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  • The Poisonwood Bible’s Multicultural Graft:American Literature during the Contemporary Christian Resurgence
  • Christopher Douglas (bio)

There is no longer Jew or Greek, there is no longer slave or free, there is no longer male and female; for all of you are one in Christ Jesus.

Galatians 3:28

[F]or if the Pauline move had within it the possibility of breaking out of the tribal allegiances and commitments to one’s own family, as it were, it also contained the seeds of an imperialist and colonizing missionary practice.

Daniel Boyarin, A Radical Jew

When Alice Walker wrote in 1996 that “It is my habit as a born-again pagan to lie on the earth in worship” (Same 25), her language suggested the complicated blend of contestation and convergence marking the intersection of multiculturalism and the social and political resurgence of conservative Christianity in the US since the 1970s. Explaining how she caught Lyme disease after The Color [End Page 132] Purple (1982) was published, Walker observed, “I imagine I am like my pagan African and Native American ancestors, who were sustained by their conscious inseparability from Nature prior to being forced by missionaries to focus all their attention on a God ‘up there’ in ‘heaven.’” Walker’s self-identification as a “born-again pagan” established a contrast between Christianity and the ancestral religious traditions to which she turned—but it did so by drawing on the very vocabulary and religious experience of conversion and redemption at the heart of the Christian resurgence: that of the need for adult transformation and commitment, suggested by Jesus’s instructions that to see the Kingdom of God one had to be “born again” (John 3:10). Though we might wish to imagine post-1970s multiculturalism and the conservative Christian resurgence in simple oppositional terms, Walker’s vocabulary suggests a more complicated and surprising story of mutual influence and response in which multiculturalism and the resurgence sometimes shared a way of thinking and talking about religious practice and religious cultures.

The empowerment of conservative Christianity in the US in the last four decades is widely recognized as having changed American politics and social discourse, but what it means for contemporary American literature has been largely an unasked question. Lawrence Buell wondered a few years ago in these pages whether American literary studies was “in danger of being ‘left behind’”—like the characters in the now-famous fundamentalist Left Behind fiction series—noting the contrast between an increasingly “evangelical” Christian public sphere and the fact that “during the same period, literary studies by and large has moved decisively away from religiocentric explanations of the dynamics of cultural history” (32). Many of the titles that Buell reviewed attest to literary scholars’ continuing attention to religion, and other critics—notably Amy Hungerford and John McClure (Partial Faiths: Postsecular Fiction in the Age of Pynchon and Morrison [2007])—have begun unraveling contemporary American literature’s religious explorations and themes, especially as they are interwoven with postmodernism. But how American literature responded to one of the most important social and political developments during the contemporary period is unknown. Nor do we understand the interplay between this resurgence and the other crucial social and political paradigm shift with which it coincided during the contemporary period: the rise and establishment of multiculturalism. What does an American literary history of the present look like when it keeps in view both tremendously important social movements?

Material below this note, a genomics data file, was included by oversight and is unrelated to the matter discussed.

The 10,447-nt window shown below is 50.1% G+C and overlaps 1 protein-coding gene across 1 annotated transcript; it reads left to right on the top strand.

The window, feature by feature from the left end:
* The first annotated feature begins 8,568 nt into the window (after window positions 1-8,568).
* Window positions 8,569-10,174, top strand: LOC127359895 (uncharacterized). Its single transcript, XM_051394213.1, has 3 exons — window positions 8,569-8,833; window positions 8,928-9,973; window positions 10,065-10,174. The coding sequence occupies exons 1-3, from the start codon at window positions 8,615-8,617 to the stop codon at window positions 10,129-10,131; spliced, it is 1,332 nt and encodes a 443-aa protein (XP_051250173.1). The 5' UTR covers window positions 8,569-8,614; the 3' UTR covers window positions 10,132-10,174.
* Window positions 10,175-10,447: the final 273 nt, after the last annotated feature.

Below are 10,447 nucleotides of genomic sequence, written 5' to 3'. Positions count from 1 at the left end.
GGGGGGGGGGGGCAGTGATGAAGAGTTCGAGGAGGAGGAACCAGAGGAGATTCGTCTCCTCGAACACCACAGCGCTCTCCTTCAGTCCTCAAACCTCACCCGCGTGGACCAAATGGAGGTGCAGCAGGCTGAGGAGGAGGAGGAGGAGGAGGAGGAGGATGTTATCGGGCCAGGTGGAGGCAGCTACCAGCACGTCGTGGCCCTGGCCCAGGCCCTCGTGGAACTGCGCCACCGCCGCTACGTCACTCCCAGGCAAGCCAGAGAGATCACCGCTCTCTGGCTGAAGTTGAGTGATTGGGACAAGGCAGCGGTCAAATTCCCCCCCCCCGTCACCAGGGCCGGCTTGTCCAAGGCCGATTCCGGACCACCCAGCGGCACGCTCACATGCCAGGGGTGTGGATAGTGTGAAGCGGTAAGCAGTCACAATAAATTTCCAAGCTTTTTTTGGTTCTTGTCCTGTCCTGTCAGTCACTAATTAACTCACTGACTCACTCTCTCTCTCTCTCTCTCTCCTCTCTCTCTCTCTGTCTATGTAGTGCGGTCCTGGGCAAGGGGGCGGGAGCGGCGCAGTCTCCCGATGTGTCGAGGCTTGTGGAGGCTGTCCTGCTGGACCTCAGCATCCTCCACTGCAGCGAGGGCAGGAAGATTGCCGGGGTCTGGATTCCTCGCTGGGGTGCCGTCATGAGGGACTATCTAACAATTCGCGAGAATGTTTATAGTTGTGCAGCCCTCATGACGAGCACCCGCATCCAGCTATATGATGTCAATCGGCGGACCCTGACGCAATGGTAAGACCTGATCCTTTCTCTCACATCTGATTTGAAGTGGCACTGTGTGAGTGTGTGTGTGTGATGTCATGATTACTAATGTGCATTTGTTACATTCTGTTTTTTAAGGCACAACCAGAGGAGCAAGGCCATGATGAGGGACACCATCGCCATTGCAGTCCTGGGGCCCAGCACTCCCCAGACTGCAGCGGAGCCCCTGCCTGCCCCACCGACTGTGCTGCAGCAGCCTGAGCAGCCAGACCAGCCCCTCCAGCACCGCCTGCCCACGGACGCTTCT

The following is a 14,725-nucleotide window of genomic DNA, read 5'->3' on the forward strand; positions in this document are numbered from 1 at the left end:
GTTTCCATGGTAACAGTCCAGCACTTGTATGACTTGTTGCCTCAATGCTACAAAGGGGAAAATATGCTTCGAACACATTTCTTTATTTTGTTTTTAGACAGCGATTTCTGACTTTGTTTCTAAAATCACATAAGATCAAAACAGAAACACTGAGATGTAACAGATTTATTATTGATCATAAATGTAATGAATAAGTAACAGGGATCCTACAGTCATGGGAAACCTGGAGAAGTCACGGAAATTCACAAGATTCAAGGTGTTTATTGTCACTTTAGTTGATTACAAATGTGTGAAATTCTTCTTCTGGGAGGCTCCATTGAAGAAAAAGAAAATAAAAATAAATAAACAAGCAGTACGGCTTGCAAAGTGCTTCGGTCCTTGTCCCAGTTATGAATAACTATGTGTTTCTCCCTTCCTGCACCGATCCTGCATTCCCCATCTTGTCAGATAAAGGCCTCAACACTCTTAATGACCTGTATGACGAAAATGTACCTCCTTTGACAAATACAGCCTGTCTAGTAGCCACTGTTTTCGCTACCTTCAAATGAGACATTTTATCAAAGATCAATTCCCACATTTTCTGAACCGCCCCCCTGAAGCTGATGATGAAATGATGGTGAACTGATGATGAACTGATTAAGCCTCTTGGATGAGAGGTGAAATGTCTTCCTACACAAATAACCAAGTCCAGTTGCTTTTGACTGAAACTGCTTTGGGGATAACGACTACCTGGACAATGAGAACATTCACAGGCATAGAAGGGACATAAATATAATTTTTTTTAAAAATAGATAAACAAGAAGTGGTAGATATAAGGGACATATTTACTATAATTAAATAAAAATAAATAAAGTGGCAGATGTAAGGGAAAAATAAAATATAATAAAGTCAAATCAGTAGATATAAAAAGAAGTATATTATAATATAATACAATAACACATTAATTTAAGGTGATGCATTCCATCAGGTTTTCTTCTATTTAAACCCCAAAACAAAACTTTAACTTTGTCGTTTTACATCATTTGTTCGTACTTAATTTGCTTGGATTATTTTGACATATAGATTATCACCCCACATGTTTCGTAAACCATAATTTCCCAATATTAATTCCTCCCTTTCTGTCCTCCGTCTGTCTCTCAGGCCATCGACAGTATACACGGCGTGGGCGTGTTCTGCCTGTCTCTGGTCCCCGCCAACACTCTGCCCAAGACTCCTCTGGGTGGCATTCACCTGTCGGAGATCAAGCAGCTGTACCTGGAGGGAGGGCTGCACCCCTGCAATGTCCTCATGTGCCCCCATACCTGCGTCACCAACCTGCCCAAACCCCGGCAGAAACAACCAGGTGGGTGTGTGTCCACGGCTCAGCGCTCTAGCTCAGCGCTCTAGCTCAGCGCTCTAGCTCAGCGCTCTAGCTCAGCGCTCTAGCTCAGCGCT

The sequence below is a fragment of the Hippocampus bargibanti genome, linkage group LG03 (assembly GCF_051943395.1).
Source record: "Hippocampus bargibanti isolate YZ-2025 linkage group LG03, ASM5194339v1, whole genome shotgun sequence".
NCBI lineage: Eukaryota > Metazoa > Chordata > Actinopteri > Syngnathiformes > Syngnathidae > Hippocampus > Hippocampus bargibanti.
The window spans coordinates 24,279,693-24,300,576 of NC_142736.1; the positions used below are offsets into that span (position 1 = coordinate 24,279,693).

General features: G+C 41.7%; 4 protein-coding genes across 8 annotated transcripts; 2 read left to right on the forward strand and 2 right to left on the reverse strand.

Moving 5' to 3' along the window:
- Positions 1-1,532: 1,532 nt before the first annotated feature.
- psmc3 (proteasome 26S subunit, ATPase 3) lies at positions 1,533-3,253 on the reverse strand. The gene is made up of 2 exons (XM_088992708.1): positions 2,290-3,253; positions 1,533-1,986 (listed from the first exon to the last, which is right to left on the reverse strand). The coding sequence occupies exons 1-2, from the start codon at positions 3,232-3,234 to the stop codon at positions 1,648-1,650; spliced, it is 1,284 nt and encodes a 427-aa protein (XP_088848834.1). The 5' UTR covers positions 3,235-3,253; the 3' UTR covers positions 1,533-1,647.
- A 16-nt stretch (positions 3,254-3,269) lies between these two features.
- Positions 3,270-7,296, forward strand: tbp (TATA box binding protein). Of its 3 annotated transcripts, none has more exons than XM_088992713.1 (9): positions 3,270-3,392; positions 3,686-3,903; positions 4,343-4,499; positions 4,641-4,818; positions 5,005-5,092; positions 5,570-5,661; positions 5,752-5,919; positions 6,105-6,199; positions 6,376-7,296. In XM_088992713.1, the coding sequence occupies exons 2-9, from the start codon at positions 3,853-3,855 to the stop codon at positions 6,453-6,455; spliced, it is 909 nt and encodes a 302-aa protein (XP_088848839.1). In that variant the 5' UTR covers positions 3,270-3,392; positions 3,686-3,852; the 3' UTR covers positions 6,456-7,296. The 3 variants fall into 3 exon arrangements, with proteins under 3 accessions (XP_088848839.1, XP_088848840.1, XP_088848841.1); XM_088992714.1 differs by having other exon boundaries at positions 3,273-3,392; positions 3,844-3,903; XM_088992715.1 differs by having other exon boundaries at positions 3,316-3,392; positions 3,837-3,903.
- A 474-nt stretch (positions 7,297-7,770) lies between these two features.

Walker’s religious self-description was one 1990s node of multicultural response to the conservative Christian resurgence. Here I examine another, Barbara Kingsolver’s The Poisonwood Bible (1998)—a novel deeply critical of the resurgence and deeply [End Page 133] informed by American multiculturalism. Indeed, The Poisonwood Bible is a significant exception to serious literary culture’s general inattention to the astonishing, unpredicted Christian resurgence of the last 40 years. Kingsolver comprehensively critiques American fundamentalism, attacking a certain version of Christianity on its own grounds of Pauline universalism. Yet the novel’s universalism is doubled and ultimately undone by a critical relativism—a dual approach perhaps inspired by Walker’s experience in writing about African cultural traditions, I hypothesize. The novel’s strategic ambivalence in its moments of...


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pp. 132-153
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